Cannot Live Without You

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The thought process behind the expression ‘I can’t live without you’ is toxic for relationships and is a form of abuse. The idea of needing someone else to fulfill vital functions is ingrained in popular culture and we rarely stop to think about what the words actually mean or the tremendous pressure they put on a partner.

Of course this idea has an element of charm to it, and you probably felt pretty good about yourself when you first heard it from a partner. It probably made you feel important and stroked your ego. We all want to feel necessary and appreciated. Human experience is about connection, and in this case your connection is so important that death would result for your partner if you were no longer in the picture.

‘I can’t live without you’ stops being charming and starts being abusive rather quickly. It becomes a method of control. We have written a good deal about getting important psychological needs met from the inside out rather than the outside in. When you develop yourself from the inside and have a fully formed identity you do not rely on external sources of validation to give your life meaning. If you lose something or someone in your life, like your house or a romantic partner, it can be devastating but it does not fundamentally change who you are as a person. Qualities and attributes radiate from within you.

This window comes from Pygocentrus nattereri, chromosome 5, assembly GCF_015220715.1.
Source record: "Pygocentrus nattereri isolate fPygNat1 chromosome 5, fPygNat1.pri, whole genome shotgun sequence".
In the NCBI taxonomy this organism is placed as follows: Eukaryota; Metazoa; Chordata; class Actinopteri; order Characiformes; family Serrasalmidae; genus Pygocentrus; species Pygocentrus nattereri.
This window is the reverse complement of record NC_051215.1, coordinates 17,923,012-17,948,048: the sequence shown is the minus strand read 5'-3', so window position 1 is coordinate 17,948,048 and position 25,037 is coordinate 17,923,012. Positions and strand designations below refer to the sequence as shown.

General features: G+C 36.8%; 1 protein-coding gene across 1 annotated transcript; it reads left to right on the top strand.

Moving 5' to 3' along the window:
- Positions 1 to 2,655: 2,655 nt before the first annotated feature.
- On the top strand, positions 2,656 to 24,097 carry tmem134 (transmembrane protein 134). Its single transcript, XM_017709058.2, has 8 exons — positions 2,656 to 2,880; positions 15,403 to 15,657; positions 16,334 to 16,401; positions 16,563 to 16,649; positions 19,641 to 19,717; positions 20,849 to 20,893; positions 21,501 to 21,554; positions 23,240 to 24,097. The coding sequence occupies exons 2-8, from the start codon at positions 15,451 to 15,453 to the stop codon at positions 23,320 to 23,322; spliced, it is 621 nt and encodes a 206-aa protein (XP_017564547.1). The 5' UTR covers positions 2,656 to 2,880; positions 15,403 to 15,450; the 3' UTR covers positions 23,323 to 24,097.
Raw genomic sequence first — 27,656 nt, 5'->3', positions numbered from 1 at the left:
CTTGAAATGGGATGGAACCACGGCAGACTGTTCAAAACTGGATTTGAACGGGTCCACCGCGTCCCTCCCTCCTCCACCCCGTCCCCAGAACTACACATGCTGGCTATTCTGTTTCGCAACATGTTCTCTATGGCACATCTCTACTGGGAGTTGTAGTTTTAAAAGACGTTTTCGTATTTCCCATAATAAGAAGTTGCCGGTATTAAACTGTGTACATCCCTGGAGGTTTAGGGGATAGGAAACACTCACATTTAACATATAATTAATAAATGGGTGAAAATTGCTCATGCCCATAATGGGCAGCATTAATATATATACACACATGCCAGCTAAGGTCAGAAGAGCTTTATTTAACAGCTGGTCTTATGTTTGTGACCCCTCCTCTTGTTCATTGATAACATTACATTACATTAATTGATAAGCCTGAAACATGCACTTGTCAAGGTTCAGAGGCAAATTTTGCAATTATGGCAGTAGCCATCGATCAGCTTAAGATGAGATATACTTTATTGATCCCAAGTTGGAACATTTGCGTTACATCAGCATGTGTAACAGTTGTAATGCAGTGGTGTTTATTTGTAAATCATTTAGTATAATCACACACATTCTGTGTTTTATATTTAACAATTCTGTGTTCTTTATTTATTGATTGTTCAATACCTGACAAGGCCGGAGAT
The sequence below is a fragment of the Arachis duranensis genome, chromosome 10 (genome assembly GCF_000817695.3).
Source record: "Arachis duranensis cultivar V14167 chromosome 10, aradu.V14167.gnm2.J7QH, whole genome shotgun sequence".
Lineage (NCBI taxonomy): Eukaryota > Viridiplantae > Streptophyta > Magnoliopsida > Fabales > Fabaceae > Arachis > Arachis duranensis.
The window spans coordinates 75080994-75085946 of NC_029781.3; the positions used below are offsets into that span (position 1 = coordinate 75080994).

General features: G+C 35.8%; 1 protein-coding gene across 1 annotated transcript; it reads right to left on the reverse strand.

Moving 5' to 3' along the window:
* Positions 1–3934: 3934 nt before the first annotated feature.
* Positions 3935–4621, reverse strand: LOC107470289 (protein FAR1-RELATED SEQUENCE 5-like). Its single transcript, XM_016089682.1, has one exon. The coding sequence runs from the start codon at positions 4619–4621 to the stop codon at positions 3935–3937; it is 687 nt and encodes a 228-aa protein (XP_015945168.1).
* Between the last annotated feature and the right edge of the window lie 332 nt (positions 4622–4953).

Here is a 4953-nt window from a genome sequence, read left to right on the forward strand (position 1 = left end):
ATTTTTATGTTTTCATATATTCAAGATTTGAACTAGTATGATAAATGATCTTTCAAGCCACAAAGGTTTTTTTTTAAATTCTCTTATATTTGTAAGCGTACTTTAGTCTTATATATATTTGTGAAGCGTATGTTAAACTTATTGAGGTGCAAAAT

When a person tells you that he or she could not live without you they probably believe it. That’s because the attempt is to get important identity needs met through you. If you leave, a hole will exist where that person once felt whole. This is actually quite demeaning to you. It’s not you who is cared about in the first place but rather the vital functions you fulfill that are cared about.

As time passes in the relationship you will invariably start to feel trapped and embittered by this situation. You lose the freedom to decide the course of your life and instead are merely an instrument for the psychological welfare of someone else. Instead of helping you to develop and grow your partner is primarily concerned with what you have to offer. You become a commodity rather than a person with your own needs.

If you have ever thought this way in your relationships, try changing your thinking to ‘Living without you would be difficult, and I would remember you in my heart’. This honors your partner yet still allows for the psychological independence of both of you. In healthy relationships partners are concerned with helping each other authentically grow into the people they really are, not with using each other to get needs met that they feel incapable of meeting on their own. You will feel like a weight is lifted off of your shoulders when you start thinking this way. Generosity replaces greediness and a situation of mutual respect is created.